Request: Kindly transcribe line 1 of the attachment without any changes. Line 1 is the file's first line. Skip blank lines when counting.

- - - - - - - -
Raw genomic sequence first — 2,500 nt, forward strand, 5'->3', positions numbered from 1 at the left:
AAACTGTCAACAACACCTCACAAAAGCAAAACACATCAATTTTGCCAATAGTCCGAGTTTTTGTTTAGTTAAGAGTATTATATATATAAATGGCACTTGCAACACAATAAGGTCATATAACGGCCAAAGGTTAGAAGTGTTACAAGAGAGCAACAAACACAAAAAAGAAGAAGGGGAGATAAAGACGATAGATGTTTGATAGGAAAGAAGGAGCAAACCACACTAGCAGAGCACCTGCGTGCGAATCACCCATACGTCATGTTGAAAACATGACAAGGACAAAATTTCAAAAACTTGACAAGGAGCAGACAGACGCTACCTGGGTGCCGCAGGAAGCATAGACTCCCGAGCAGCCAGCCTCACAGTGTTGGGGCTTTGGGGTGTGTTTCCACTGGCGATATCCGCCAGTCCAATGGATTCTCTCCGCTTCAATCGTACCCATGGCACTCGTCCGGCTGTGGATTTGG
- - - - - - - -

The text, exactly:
Raw genomic sequence first — 2,500 nt, forward strand, 5'->3', positions numbered from 1 at the left: